SOFIA, Feb 3 (Reuters) - Bulgaria’s parliament ratified on Wednesday an agreement on the Nabucco natural gas pipeline signed by the project’s host countries last year and aimed at cutting Europe’s dependence on Russian gas supplies.
In July 2009 Turkey, Bulgaria, Romania, Hungary and Austria signed the agreement which ironed out details over transit and tax issues in a move to boost the 7.9 billion euros ($10.99 billion) European Union-backed project. [ID:nLD637622]
Bulgaria is the second transit country after Hungary to ratify the agreement.
The Nabucco link aims to carry up to 31 billion cubic metres of natural gas a year from Caspian countries and Iraq to central Europe to reduce the region’s reliance on Russian gas. But it faces rivalry from Russian-backed South Stream project.
Companies involved in the Nabucco project have said they aimed for first deliveries by 2015.
Last week, German utility and a Nabucco shareholder, RWE (RWEG.DE), said it hoped to secure one of the first supply agreements in the first six months of 2010. [ID:nVIE003490]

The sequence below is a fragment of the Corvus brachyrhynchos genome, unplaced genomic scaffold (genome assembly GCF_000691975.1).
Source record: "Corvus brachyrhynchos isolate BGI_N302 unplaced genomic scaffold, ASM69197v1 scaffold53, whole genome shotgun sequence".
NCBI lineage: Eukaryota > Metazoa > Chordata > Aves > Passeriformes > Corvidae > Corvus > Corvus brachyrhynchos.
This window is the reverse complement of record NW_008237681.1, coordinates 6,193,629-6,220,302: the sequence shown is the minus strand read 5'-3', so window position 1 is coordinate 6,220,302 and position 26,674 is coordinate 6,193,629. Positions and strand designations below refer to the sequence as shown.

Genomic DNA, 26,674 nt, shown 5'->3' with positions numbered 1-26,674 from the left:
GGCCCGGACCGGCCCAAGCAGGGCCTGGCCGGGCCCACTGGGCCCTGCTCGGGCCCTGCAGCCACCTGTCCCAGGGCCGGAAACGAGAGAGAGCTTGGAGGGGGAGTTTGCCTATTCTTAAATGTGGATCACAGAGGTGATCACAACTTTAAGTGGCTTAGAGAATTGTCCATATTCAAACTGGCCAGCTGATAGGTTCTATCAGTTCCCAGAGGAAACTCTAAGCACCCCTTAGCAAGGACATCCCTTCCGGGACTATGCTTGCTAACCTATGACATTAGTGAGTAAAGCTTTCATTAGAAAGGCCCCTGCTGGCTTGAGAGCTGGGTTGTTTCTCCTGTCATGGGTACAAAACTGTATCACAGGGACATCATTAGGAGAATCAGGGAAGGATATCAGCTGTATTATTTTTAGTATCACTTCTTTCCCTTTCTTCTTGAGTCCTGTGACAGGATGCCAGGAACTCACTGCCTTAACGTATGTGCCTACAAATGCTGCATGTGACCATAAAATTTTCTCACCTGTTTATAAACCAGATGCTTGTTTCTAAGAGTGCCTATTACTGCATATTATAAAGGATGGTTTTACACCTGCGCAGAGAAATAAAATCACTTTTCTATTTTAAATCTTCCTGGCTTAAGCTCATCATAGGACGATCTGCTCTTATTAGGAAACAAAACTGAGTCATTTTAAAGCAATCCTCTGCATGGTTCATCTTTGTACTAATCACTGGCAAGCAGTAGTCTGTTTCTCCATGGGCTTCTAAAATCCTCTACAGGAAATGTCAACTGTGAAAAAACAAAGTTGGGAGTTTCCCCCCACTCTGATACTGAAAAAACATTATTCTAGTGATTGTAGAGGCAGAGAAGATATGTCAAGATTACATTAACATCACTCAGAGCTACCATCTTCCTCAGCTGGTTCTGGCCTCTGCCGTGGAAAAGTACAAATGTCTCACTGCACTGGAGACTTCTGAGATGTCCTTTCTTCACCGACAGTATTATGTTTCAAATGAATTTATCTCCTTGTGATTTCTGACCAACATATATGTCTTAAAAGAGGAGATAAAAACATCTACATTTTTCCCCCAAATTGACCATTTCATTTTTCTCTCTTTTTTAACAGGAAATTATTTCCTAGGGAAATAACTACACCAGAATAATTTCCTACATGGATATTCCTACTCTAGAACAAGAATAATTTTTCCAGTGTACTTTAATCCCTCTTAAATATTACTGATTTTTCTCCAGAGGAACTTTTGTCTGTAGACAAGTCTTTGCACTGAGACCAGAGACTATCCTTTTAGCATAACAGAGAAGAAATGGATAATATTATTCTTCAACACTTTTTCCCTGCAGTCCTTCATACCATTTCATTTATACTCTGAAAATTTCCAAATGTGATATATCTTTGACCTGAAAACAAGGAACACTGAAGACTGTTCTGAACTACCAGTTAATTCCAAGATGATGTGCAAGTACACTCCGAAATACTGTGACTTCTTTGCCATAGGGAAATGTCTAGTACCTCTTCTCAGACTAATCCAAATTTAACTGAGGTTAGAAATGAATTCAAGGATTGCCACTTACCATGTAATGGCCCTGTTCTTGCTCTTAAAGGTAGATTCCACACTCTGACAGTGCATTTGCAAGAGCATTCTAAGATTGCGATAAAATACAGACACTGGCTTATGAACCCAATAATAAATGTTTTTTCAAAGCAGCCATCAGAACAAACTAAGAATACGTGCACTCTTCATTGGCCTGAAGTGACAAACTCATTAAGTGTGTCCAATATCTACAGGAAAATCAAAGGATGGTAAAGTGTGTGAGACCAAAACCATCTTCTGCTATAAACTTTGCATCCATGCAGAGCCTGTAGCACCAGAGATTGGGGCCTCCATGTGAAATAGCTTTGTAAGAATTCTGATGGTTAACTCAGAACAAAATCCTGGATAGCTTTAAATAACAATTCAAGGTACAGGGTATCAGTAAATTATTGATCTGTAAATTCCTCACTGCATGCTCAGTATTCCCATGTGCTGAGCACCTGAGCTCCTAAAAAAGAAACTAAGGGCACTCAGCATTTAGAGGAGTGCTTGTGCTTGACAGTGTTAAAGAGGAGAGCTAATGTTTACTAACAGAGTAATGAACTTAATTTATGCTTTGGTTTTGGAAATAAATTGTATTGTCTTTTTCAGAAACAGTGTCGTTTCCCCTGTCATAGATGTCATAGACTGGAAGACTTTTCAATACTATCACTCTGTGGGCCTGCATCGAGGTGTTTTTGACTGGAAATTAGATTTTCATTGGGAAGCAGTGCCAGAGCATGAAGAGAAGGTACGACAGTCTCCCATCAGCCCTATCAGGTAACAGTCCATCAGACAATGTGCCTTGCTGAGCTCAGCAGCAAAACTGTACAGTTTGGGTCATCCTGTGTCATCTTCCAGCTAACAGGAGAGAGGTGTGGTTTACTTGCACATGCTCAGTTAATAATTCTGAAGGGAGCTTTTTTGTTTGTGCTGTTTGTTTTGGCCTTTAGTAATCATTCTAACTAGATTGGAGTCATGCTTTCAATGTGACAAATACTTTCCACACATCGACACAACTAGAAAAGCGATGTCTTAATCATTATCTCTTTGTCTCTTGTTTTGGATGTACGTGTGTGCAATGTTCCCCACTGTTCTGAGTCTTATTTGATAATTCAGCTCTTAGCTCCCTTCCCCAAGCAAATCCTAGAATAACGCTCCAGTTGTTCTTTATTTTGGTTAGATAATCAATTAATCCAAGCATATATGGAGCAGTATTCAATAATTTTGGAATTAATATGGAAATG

Analysts say binding supply agreements will prove that the project can get off the ground and some have voiced doubts that it will materialise on time due to weaker demand, and tough financing environment.
Other shareholders in Nabucco include Austria’s OMV (OMVV.VI), Hungary’s MOL MOLB.BU, Romania’s Transgaz TGNM.BX, Bulgaria’s Bulgargaz and Turkey’s Botas.
Nabucco officials have said they expect gas supplies from Iraq, Azerbaijan and possibly Turkmenistan. (Reporting by Tsvetelia Tsolova)